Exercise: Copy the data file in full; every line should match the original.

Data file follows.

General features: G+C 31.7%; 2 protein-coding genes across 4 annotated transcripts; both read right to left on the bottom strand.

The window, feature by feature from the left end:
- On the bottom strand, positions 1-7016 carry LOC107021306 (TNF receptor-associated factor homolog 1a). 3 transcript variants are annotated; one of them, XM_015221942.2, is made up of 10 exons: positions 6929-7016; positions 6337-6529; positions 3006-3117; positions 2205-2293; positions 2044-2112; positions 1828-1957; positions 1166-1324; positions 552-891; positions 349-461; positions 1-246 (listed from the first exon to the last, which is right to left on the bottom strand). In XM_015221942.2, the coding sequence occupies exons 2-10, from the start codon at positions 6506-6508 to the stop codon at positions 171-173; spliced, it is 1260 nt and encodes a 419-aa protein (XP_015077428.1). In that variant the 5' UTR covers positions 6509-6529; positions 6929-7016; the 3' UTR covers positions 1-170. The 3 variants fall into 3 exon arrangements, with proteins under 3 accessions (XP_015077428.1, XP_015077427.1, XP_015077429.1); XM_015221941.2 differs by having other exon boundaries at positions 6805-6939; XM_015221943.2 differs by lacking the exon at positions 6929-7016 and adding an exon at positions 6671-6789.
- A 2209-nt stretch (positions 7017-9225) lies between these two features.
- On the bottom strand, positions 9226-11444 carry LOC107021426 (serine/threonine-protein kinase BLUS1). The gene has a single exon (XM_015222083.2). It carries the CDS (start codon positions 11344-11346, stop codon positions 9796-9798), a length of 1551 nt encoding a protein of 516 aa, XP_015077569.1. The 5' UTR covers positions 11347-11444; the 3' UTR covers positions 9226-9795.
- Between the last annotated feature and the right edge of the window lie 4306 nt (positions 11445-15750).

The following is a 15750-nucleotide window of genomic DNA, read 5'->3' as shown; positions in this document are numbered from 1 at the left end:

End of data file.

General features: G+C 31.7%; 2 protein-coding genes across 4 annotated transcripts; both read right to left on the bottom strand.

The window, feature by feature from the left end:
- On the bottom strand, positions 1-7016 carry LOC107021306 (TNF receptor-associated factor homolog 1a). 3 transcript variants are annotated; one of them, XM_015221942.2, is made up of 10 exons: positions 6929-7016; positions 6337-6529; positions 3006-3117; positions 2205-2293; positions 2044-2112; positions 1828-1957; positions 1166-1324; positions 552-891; positions 349-461; positions 1-246 (listed from the first exon to the last, which is right to left on the bottom strand). In XM_015221942.2, the coding sequence occupies exons 2-10, from the start codon at positions 6506-6508 to the stop codon at positions 171-173; spliced, it is 1260 nt and encodes a 419-aa protein (XP_015077428.1). In that variant the 5' UTR covers positions 6509-6529; positions 6929-7016; the 3' UTR covers positions 1-170. The 3 variants fall into 3 exon arrangements, with proteins under 3 accessions (XP_015077428.1, XP_015077427.1, XP_015077429.1); XM_015221941.2 differs by having other exon boundaries at positions 6805-6939; XM_015221943.2 differs by lacking the exon at positions 6929-7016 and adding an exon at positions 6671-6789.
- A 2209-nt stretch (positions 7017-9225) lies between these two features.
- On the bottom strand, positions 9226-11444 carry LOC107021426 (serine/threonine-protein kinase BLUS1). The gene has a single exon (XM_015222083.2). It carries the CDS (start codon positions 11344-11346, stop codon positions 9796-9798), a length of 1551 nt encoding a protein of 516 aa, XP_015077569.1. The 5' UTR covers positions 11347-11444; the 3' UTR covers positions 9226-9795.
- Between the last annotated feature and the right edge of the window lie 4306 nt (positions 11445-15750).

The following is a 15750-nucleotide window of genomic DNA, read 5'->3' as shown; positions in this document are numbered from 1 at the left end: